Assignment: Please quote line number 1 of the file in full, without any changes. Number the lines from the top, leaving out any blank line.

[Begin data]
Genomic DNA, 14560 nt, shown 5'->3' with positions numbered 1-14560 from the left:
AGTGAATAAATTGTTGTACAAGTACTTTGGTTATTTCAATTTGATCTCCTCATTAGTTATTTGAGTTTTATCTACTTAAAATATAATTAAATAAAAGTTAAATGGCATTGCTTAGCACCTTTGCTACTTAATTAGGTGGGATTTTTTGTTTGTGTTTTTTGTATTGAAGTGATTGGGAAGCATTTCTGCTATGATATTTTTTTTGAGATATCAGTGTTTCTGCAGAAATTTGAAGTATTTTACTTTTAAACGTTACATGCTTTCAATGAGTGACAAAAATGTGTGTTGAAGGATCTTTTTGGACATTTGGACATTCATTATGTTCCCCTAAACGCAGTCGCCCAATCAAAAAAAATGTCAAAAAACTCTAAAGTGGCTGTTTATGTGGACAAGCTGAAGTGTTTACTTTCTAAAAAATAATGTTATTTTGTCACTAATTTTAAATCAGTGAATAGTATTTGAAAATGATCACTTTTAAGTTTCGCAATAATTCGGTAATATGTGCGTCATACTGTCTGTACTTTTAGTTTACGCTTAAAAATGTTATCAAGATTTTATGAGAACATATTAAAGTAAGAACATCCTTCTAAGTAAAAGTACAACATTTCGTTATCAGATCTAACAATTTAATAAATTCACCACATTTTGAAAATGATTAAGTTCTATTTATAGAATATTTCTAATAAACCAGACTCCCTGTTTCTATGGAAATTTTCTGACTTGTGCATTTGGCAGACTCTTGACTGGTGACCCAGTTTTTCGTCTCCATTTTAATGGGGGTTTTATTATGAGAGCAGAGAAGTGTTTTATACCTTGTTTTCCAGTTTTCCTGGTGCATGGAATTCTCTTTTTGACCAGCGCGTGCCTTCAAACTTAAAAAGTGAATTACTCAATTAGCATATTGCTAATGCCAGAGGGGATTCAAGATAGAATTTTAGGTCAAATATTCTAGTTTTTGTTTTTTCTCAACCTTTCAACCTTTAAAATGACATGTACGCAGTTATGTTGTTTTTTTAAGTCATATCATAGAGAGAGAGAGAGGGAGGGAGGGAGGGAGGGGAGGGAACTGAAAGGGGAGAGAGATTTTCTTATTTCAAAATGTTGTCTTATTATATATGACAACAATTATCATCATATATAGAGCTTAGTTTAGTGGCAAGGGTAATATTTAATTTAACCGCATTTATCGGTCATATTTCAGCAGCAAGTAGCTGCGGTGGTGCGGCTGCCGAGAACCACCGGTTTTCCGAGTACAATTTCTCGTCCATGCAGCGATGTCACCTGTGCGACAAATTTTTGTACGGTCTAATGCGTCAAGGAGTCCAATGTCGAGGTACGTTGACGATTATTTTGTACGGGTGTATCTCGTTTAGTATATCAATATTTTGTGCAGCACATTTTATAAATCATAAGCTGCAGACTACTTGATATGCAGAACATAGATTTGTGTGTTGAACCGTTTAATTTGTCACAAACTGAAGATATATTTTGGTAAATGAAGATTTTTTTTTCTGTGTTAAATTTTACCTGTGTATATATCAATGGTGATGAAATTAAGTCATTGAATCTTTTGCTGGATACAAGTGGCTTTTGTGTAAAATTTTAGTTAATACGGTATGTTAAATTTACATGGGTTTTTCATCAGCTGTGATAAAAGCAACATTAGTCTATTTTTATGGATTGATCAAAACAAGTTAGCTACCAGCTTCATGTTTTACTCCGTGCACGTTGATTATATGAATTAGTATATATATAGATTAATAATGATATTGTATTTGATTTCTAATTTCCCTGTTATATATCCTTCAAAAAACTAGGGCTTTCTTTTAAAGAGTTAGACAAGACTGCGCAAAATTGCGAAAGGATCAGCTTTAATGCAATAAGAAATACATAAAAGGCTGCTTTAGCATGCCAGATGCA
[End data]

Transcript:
Genomic DNA, 14560 nt, shown 5'->3' with positions numbered 1-14560 from the left: